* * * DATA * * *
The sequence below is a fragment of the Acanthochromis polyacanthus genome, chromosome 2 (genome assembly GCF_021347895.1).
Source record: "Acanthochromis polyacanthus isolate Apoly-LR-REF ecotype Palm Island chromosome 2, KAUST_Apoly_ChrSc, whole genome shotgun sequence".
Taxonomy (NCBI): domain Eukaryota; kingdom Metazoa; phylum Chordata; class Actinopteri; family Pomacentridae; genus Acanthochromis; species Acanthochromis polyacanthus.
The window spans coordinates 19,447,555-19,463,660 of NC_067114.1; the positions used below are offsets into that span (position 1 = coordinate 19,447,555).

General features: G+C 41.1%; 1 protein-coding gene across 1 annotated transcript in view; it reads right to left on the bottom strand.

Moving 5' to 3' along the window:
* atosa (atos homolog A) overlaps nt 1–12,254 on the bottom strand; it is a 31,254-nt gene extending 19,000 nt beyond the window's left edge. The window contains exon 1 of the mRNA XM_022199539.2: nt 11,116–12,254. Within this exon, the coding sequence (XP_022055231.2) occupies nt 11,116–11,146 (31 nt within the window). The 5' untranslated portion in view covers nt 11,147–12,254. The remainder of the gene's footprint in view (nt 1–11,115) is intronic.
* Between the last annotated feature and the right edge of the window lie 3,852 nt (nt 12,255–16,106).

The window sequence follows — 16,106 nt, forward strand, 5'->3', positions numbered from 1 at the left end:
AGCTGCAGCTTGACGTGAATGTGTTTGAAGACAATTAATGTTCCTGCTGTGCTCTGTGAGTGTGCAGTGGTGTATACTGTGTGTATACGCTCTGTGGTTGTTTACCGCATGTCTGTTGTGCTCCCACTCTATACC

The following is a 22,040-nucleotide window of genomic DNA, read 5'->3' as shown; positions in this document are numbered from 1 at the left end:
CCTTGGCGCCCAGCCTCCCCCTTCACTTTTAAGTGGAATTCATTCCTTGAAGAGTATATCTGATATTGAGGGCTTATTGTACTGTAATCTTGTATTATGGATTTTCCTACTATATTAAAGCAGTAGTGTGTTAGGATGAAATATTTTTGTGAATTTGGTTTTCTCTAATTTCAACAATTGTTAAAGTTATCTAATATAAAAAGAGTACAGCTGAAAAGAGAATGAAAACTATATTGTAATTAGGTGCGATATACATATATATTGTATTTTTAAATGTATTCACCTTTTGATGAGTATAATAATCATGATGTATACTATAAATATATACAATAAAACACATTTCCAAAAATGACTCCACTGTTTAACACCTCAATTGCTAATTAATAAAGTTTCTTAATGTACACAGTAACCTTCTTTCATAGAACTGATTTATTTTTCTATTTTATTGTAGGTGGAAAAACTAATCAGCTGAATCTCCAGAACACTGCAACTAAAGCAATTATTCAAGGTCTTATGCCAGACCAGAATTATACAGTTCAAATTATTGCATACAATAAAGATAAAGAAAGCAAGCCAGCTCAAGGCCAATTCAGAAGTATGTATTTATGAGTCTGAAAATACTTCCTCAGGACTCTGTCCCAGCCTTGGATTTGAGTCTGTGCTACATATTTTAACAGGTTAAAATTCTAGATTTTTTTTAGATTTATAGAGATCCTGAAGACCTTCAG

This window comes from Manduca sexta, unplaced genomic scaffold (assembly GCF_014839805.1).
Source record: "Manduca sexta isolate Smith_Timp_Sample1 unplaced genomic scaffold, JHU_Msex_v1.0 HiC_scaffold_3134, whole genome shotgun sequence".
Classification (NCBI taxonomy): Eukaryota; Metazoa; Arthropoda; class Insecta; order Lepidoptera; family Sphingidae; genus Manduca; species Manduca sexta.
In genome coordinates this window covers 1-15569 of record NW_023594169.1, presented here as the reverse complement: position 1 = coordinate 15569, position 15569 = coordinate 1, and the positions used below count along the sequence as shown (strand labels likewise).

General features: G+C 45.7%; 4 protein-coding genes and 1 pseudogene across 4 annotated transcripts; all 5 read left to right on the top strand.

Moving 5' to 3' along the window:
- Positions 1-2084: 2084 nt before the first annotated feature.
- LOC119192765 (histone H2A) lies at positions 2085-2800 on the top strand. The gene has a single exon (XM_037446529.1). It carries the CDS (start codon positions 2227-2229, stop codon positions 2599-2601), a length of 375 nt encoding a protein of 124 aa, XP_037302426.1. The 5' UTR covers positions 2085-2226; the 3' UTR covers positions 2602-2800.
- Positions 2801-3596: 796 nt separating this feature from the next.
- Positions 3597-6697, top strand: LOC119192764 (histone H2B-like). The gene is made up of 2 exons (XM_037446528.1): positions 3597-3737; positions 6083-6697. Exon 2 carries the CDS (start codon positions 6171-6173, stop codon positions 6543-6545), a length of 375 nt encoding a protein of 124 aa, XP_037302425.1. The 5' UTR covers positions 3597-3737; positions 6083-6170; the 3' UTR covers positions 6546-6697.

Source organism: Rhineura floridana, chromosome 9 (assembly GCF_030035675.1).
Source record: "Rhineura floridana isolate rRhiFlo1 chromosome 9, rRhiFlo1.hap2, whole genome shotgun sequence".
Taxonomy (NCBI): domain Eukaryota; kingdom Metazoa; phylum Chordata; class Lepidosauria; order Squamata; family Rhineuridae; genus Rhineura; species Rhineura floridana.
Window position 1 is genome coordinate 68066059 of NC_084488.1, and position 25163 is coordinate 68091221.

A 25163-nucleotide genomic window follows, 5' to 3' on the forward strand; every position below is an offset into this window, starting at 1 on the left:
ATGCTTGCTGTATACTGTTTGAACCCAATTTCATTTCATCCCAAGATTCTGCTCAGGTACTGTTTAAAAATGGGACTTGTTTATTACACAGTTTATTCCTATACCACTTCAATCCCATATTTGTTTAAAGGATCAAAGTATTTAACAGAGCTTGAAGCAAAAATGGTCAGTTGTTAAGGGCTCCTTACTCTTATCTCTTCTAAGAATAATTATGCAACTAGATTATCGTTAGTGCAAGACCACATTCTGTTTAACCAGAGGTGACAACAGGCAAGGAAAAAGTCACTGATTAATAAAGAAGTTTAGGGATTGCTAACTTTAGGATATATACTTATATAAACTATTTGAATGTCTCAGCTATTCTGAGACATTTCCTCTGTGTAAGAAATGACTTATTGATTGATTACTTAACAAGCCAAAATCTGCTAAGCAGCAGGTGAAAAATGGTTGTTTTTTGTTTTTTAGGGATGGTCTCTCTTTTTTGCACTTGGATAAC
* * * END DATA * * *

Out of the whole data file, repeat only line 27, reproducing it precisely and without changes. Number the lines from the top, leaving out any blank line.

A 25163-nucleotide genomic window follows, 5' to 3' on the forward strand; every position below is an offset into this window, starting at 1 on the left: